Academic journal article The Yale Law Journal

Why Civil Gideon Won't Fix Family Law

Academic journal article The Yale Law Journal

Why Civil Gideon Won't Fix Family Law

Article excerpt

ESSAY CONTENTS  INTRODUCTION I.   THE LOGIC OF CIVIL GIDEON II.  WHY THIS MODEL IS WRONG FOR FAMILY LAW III. FITTING CIVIL GIDEON INTO SYSTEMIC FAMILY LAW REFORM CONCLUSION 

INTRODUCTION

As Gideon v. Wainwright (1) reaches its fiftieth anniversary, it continues to serve as the model for scholars, judges, and advocates who emphasize the need for more equitable access to counsel for civil litigants. The term "civil Gideon" now commonly serves as a shorthand for the idea that the right to appointed counsel for indigent criminal defendants recognized in Gideon should be extended to civil cases involving interests of a sufficient magnitude. (2)

Civil Gideon advocates build their case on the premise that the interests at stake in certain types of civil cases are as compelling and as constitutionally significant as the criminal defendant's interest in physical liberty. Child custody matters figure especially prominently in these discussions, (3) and this is readily understandable: that infringements on the parent-child relationship are profound invasions of liberty has been recognized again and again. (4) Even where the matter is a custody dispute between two parents, rather than a termination proceeding initiated by the state, the stakes are clearly high when litigants are battling over the time they will be allowed to spend with their children and the right to make significant parenting decisions concerning education, religion, health, and the like. (5)

Underlying the civil Gideon movement, however, is an assumption that because a parent's right to the care and custody of her children is as important as a criminal defendant's right to physical liberty, both contexts should reflect the same procedural character: full-dress adversary proceedings with robust and technical rules, where lawyers truly are necessary to fair and effective participation. The more we learn about custody disputes, however, the more it appears that this isn't what family law needs. Most litigants want proceedings that are shorter, simpler, cheaper, more personal, more collaborative, and less adversarial. These are procedural values that are--and should probably remain--foreign to criminal proceedings. While family law scholars and reformers have commented on the uncomfortable fit between the adversarial model and the special qualities of domestic-relations disputes, (6) these insights have been absent from the civil Gideon discourse.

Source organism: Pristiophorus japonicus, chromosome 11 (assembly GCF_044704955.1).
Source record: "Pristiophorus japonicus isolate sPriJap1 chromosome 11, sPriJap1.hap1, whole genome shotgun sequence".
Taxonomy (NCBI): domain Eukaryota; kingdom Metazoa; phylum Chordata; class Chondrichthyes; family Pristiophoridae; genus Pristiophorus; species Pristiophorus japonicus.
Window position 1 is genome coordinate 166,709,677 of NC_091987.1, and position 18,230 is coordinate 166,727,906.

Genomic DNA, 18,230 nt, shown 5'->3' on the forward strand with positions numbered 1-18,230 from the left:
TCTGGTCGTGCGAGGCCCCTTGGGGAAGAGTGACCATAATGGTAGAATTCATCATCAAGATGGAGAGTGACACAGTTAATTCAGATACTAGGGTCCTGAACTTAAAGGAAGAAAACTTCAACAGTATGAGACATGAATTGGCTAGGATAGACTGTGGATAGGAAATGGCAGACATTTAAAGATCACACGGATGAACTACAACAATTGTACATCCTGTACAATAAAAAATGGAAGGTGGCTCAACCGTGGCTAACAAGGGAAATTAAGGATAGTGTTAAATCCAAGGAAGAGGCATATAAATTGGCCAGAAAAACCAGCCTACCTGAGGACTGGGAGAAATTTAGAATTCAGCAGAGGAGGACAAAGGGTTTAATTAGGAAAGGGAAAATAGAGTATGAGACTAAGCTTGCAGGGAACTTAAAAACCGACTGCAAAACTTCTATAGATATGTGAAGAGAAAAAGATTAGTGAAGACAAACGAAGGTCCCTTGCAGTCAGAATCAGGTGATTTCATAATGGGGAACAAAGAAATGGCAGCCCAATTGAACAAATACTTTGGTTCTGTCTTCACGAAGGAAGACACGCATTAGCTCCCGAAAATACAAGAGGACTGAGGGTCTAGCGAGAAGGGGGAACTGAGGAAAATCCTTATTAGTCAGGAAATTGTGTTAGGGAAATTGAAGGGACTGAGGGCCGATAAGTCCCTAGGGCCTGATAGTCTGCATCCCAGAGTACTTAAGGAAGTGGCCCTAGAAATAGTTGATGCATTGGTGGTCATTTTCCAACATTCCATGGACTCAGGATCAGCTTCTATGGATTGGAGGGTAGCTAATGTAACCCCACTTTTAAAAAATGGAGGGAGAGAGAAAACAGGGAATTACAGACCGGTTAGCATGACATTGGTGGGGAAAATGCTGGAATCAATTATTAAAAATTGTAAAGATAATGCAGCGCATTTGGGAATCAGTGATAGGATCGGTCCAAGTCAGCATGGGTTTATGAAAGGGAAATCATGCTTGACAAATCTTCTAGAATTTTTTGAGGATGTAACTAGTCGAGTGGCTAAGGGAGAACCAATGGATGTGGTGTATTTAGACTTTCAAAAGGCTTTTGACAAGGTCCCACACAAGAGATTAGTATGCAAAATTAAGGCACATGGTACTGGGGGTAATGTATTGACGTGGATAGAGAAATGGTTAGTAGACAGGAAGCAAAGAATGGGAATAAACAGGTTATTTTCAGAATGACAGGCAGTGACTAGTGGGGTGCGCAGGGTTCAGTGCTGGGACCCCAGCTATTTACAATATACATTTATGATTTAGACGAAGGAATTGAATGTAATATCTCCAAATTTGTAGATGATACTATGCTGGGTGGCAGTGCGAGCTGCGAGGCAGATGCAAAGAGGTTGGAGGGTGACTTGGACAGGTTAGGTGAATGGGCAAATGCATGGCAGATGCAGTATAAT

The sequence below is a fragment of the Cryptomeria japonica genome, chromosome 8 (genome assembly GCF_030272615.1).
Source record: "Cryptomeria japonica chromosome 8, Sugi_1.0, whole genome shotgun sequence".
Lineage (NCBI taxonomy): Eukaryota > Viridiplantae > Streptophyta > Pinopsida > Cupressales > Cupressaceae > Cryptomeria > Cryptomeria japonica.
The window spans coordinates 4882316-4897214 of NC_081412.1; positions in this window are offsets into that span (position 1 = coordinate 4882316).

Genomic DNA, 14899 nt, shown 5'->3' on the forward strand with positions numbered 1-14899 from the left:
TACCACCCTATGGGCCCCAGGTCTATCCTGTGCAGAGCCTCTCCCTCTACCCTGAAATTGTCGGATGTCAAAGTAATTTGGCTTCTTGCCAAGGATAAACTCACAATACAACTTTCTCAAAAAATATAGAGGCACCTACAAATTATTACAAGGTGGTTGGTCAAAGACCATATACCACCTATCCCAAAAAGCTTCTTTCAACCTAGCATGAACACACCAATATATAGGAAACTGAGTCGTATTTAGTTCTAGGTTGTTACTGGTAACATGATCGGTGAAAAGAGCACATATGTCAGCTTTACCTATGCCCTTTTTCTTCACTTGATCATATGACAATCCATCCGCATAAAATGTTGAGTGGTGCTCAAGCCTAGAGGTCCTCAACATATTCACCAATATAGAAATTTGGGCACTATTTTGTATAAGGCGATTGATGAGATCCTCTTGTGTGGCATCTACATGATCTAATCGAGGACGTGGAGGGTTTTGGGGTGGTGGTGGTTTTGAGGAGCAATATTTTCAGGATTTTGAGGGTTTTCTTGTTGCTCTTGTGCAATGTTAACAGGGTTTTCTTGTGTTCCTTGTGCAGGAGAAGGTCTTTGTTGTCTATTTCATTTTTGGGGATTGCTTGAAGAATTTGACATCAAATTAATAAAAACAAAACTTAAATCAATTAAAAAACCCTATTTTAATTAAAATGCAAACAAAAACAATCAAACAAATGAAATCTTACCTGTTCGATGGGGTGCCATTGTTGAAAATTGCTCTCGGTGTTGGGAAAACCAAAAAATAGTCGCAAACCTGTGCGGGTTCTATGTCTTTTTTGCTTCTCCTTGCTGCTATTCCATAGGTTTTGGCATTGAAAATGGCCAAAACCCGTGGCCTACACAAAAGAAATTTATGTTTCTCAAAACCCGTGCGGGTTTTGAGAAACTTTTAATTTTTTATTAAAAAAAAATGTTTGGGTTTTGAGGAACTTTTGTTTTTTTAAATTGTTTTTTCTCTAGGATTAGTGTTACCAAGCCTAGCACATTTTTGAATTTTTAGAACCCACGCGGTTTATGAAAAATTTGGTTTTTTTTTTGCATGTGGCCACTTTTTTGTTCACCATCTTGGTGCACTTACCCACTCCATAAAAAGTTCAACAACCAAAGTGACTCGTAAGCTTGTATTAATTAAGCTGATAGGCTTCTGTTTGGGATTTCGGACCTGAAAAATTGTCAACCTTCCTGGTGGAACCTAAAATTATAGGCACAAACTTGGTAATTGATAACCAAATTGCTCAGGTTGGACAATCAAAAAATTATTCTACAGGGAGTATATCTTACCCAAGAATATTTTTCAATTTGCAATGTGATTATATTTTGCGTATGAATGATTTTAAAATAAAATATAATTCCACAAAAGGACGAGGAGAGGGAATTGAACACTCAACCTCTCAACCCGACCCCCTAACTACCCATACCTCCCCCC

This Essay brings together these strands, asserting that we should hesitate before throwing full support behind a civil Gideon initiative for family law, regardless of how wholeheartedly we embrace the proposition that parental rights are as important as physical liberty. Civil Gideon discourse trades on the gravitas of constitutional criminal procedure but isn't sufficiently tailored to the unique qualities of family law. (7) These unique qualities challenge us to design custody dispute resolution systems that honor the constitutionally significant interests at stake while recognizing the truly unique posture in which separating parents litigate, which is different from both the criminal context that gave rise to Gideon and the administrative law context from which the Court's civil due process precedents emerged. To pursue civil Gideon as a stand-alone reform falls short of this challenge. It accepts the primacy of a lawyer-centric adversary system as the preferred means for resolving family law disputes in the face of growing evidence that this framework does more harm than good for most domestic-relations litigants. Civil Gideon responds in an admirable and important way to the unfairness of litigating without a lawyer in a system where lawyers are indisputably necessary. But it doesn't challenge the necessity of lawyers or envision a world in which parents can resolve their disputes more quickly and more collaboratively than in lawyer-centered systems.

This Essay proceeds in three parts. …

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